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Historic Tragedies and Workers’ Compensation

December 15th, 2019 at 11:18 am

IL workers compensation lawyer, IL job injury attorney, Historic Tragedies that Formed Workers’ CompensationAs a society, we create laws and regulations to prevent tragedies from happening again and develop protocols if they do. For example, after a child’s tragic death, legislation may be passed on a state level concerning the situation that took their life such as David’s law in Texas or Kelsey’s law in Illinois. The first workers’ compensation laws took place in 1911 after a series of accidents in the United States that took the lives of hundreds of workers. These accidents helped to form the government program to assist employees after injury or death in the workplace.

Today, most employers in Illinois are required to have workers’ compensation insurance and all employees have the right to file a claim after a work accident. Workers’ compensation provides benefits if an employee cannot return to work, such as lost wage payments and no-cost medical care. For jobs with heavy labor or emotional toll such as a construction worker or first responder, worker’s compensation is critical to the health of an employee after work-related accidents. Factory workers and coal miners in the following accidents lead to the current workers’ compensation laws that benefit modern workers.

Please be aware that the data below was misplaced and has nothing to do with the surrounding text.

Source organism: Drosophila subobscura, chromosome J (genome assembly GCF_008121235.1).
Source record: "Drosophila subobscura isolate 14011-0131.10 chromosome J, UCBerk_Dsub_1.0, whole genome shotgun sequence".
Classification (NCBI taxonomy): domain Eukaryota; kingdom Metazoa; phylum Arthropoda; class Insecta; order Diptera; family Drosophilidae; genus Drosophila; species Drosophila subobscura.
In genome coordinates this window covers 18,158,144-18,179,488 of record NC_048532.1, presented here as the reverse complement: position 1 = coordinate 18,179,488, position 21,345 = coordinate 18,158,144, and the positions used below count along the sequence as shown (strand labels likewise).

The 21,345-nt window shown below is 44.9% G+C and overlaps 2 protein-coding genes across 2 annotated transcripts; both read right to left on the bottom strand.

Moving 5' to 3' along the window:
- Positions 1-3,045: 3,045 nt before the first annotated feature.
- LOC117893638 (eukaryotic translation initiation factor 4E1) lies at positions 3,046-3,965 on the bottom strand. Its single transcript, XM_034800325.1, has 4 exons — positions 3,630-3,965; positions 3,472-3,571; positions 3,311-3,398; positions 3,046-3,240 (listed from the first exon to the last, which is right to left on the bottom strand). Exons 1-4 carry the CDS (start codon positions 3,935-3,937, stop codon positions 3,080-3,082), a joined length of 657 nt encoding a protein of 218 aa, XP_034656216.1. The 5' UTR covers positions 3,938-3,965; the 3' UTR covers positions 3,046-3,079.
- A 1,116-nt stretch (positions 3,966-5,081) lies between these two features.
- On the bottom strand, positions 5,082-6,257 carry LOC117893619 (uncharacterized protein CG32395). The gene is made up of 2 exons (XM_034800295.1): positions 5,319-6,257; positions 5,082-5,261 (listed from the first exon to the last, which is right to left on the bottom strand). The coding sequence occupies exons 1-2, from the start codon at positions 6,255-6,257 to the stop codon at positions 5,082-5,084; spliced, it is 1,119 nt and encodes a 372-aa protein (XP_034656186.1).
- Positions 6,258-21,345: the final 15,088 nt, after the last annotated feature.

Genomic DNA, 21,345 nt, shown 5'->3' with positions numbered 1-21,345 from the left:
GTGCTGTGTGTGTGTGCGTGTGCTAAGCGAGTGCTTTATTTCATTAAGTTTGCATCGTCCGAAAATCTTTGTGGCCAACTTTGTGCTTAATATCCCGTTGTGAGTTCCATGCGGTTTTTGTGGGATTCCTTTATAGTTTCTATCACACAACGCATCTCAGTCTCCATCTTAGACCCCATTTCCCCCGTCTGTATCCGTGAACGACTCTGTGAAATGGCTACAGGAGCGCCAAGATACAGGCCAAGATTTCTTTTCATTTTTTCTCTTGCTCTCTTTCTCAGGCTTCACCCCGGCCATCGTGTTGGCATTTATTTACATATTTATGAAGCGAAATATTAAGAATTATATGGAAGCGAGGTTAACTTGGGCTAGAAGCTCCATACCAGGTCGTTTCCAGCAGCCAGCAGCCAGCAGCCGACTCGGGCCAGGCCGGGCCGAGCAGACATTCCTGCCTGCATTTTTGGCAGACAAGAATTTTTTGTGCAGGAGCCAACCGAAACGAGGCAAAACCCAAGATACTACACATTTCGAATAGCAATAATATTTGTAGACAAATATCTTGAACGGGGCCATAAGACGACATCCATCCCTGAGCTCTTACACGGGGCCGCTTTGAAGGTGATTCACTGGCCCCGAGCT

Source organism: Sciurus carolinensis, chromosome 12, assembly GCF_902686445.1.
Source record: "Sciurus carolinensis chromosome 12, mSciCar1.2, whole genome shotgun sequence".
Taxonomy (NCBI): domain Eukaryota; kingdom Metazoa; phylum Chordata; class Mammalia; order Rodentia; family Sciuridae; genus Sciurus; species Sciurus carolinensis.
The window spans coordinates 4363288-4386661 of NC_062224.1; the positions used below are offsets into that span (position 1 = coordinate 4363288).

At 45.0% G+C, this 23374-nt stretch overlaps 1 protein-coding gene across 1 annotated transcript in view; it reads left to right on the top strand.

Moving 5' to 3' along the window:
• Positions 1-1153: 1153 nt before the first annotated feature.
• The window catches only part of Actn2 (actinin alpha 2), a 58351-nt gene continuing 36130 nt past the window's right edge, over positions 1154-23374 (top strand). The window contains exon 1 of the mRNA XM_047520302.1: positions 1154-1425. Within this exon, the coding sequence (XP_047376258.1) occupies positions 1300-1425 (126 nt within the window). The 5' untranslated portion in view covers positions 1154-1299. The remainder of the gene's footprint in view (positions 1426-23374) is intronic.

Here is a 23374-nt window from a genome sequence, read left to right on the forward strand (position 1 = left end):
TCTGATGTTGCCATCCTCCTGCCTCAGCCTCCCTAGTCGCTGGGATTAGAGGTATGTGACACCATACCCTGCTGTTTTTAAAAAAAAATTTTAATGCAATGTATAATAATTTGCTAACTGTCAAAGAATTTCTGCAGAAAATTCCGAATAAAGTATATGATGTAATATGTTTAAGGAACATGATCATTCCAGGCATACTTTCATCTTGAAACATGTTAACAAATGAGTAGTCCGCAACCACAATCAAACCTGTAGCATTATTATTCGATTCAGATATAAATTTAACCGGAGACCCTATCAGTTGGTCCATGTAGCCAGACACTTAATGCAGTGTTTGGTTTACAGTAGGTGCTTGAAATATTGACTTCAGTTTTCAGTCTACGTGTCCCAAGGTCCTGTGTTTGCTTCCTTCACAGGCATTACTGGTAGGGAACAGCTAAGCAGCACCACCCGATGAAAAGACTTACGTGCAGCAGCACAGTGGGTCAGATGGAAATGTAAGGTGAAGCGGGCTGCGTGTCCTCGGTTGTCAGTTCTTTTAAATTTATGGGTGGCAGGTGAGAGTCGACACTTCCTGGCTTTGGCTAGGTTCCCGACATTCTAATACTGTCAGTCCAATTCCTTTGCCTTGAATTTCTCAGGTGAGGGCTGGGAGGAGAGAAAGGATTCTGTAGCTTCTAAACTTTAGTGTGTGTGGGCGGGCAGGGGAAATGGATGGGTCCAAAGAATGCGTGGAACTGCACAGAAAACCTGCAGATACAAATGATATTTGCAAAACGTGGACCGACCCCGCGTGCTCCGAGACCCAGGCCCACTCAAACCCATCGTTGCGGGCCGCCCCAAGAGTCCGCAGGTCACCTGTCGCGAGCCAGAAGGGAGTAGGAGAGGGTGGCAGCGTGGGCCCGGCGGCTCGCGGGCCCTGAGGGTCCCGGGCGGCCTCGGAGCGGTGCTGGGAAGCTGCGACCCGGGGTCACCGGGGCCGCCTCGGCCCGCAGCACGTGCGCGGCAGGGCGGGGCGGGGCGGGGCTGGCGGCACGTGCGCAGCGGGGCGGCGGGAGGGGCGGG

Cherry Mine Disaster of 1909: The coal industry was notorious for injuries and deaths of workers in the early 20th century. Despite the mine, located in Cherry, Illinois, is one of the most advanced at its time, a fire started on the 13th day of December took the lives of 259 workers. Some of these minors were as young as 10 years old. The fire left women and families without financial support. The mine owner was charged fees for child labor and was ordered to supply families of lost loved ones $1,800.

Triangle Shirtwaist Factory Fire of 1911: Neglected safety featured from the Triangle Shirtwaist Factory in New York City caused the deaths of 147 workers. The factory only one functional elevator that brought workers to the main floor. On March 25, a fire started with 600 workers in the factory. The masses loaded into the singular elevator, which after four trips, broke. Other workers jumped to their deaths in an attempt to escape or burned alive. The families were only paid $75 for each death.

Contact a Chicago Workers’ Compensation Attorney

The occurrences of accidents in the workplace are not new, but today there are benefits and protections for workers. If you have been involved in a workplace accident that has left you injured and unable to return to work, contact an experienced Cook County workers’ compensation attorney today to discuss your options. Contact us at 630-574-2288 to arrange a free consultation today.

 

Sources:

https://www2.illinois.gov/sites/iwcc/resources/Pages/faq.aspx#history

https://www.mentalfloss.com/article/79802/1909-cherry-mine-disaster

https://www.history.com/topics/early-20th-century-us/triangle-shirtwaist-fire

Written by Staff Writer

December 15th, 2019 at 11:18 am

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